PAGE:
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XMLSerialization with C#

Posted by JOKe on 9/13/2009 06:10:00 PM in
When I first hear about XML serialization in C# I thought that it is like Java serialization but the result is XML character stream instead of the default serialization in Java/.net.
But the things are not so great.
The XML serialization in C# is good but it is not the best.
In Java the easiest way to make normal serialization is to implement interface Serializable and to be sure that all fields in your custom class are serializable. If you want to Serialize ArrayList of this objects you dont have problems because ArrayList implements Serializable.

But when you use XML serialization you dont care about Serializable interface. In Java you can make XML serialization this way : http://www.javablogging.com/serialization-to-xml/. You can see that it is simple I thought that in C# the situation is the same but it is not.
To read about serialiization in C# there is tones of info but I didn't found answer like this one in this post:
I will notice only some important aspects of this because when I try C# serialization I have missed some points of this article and i loose 30mins of searching what the problem is.

If you need to serialize ArrayList of strings no problem you can make it this way:
// Serialization
XmlSerializer s = new XmlSerializer( typeof( ArrayList) );
TextWriter w = new StreamWriter( @"c:\list.xml" );
s.Serialize( w, myList );
w.Close();

You can notice that you pass the type of ArrayList to XmlSerializer right? That is the difference.
In Java you don't need to specify what you pass it is "founded" automaticly. But in C# you need to pass all classes that you serialize or I dont know maybe most of all? You have two ways to do this:
If you want to serialize ArrayList of Strings it is ok, but if you want to serialize ArrayList of custom objects lets say Snippets you have to specify this.
For example :
private XmlSerializer serializer = new XmlSerializer(typeof(ArrayList),
new Type[] { typeof(Snippet)});

and if you have a big hierarchy like class A, Class B :A , Class C:A you have to pass all of them. For example:
new XmlSerializer(typeof(ArrayList),
new Type[] { typeof(A),typeof(C),typeof(B) });

if you ask me this is dumb. But wait there is another way and it is explicitly telling the serializer to expect the Snippet class when serializing ArrayList of snippets.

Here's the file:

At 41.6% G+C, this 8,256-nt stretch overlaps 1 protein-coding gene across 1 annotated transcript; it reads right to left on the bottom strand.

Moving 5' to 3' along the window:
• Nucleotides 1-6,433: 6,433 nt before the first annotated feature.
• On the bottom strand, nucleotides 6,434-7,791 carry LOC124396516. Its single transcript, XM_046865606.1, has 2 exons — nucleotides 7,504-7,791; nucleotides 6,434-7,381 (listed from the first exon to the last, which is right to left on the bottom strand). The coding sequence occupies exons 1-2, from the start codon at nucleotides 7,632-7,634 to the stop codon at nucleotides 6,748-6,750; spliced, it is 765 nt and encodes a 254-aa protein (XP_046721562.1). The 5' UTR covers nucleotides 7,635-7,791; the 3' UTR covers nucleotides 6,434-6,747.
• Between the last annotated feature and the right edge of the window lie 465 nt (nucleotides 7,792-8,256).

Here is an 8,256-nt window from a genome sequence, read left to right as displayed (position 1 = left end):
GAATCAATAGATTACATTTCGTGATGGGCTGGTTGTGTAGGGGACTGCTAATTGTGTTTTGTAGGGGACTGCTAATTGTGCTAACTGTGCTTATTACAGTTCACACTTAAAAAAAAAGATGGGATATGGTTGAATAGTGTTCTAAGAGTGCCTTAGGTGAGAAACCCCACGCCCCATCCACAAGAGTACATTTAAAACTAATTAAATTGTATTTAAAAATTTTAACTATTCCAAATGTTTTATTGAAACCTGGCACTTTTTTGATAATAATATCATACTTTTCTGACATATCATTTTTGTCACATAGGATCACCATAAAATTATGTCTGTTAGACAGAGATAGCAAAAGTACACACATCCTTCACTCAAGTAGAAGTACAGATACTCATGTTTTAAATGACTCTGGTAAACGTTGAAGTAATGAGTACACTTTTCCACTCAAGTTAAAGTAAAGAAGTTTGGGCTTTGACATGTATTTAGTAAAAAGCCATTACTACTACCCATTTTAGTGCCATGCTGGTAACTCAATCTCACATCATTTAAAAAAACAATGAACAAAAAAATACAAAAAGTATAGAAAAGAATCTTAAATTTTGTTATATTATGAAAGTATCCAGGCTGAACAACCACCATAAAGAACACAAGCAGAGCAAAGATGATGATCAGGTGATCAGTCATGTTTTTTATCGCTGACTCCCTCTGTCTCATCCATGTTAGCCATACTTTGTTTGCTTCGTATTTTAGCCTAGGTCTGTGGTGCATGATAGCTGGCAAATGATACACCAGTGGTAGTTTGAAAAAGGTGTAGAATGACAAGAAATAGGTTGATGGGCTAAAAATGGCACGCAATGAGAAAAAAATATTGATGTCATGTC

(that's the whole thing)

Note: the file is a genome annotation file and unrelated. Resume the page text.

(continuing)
For example :
    // This attribute enables the ArrayList to be serialized:
[System.Xml.Serialization.XmlArray("Snippets")]
// Explicitly tell the serializer to expect the Snippet class
// so it can be properly written to XML from the collection:
[System.Xml.Serialization.XmlArrayItem("snippet",typeof(Snippet))]
public ArrayList listSnippets;

I don't know did you get the idea, but if you ask me Microsoft make something very easy (as you can see in the java example) harder.
But one think I can say to microsoft is that attributes for XML serializations are nice.
What am I talking about ? lets say that we want to edit the Snippet class or we can edit it.
If you leave the default implementation of Snippet:
using System;
using System.Collections.Generic;
using System.Linq;
using System.Text;
using System.Xml;
using System.Xml.Schema;
using System.Xml.Serialization;

namespace CodeSnippetManager
{
public class Snippet
{

public static int counter = 0;

public Snippet ()
{
counter++;
Id = counter;
}

public int Id { get; set; }

private String label;
public String Label {
get
{
return label;
}
set
{
if(value != null && value.Length > 20)
{
value = value.Substring(0, 20);
value.Replace("\r\n", "");
}
this.label = value;
}
}
public String Data { get; set;}
public Snippet(String label,String data)
{
this.Label = label;
this.Data = data;
counter++;
Id = counter;
}

public override string ToString()
{
return Id + ") "+ label;
}
}
}

Btw this class is used in my code snippet manager. So if you keep this and save ArrayList of Snippet objects the result XML looks like this:
<?xml version="1.0" encoding="utf-8"?>
<ArrayOfAnyType xmlns:xsi="http://www.w3.org/2001/XMLSchema-instance" xmlns:xsd="http://www.w3.org/2001/XMLSchema">
<anyType xsi:type="Snippet">
<Id>1</Id>
<Label>ublic static int cou</Label>
<Data>ublic static int counter = 0;</Data>
</anyType>
</ArrayOfAnyType>

But you can use XmlRoot and XMLElement attributes to specify the names of the XML Elements.
If you Snippet class looks like this:
using System;
using System.Collections.Generic;
using System.Linq;
using System.Text;
using System.Xml;
using System.Xml.Schema;
using System.Xml.Serialization;

namespace CodeSnippetManager
{
[XmlRoot("SnippetRoot"), Serializable]
public class Snippet
{
[XmlIgnore]
public static int counter = 0;


public Snippet ()
{
counter++;
Id = counter;
}

[XmlElement("SnippetId")]
public int Id { get; set; }

private String label;
[XmlElement("SnippetLabel")]
public String Label {
get
{
return label;
}
set
{
if(value != null && value.Length > 20)
{
value = value.Substring(0, 20);
value.Replace("\r\n", "");
}
this.label = value;
}
}
[XmlElement("SnippetData")]
public String Data { get; set;}
public Snippet(String label,String data)
{
this.Label = label;
this.Data = data;
counter++;
Id = counter;
}

public override string ToString()
{
return Id + ") "+ label;
}

}
}


When you save you get this result :
<?xml version="1.0" encoding="utf-8"?>
<ArrayOfAnyType xmlns:xsi="http://www.w3.org/2001/XMLSchema-instance" xmlns:xsd="http://www.w3.org/2001/XMLSchema">
<anyType xsi:type="Snippet">
<SnippetId>1</SnippetId>
<SnippetLabel>XmlRoot</SnippetLabel>
<SnippetData>XmlRoot</SnippetData>
</anyType>
</ArrayOfAnyType>


So as a conclusion I can say that XMLSerialization in C# maybe is harder than Java way but you have easy way to customize the result which is very good.

P.S. I've used Serializable in the Snippet class just for readability.

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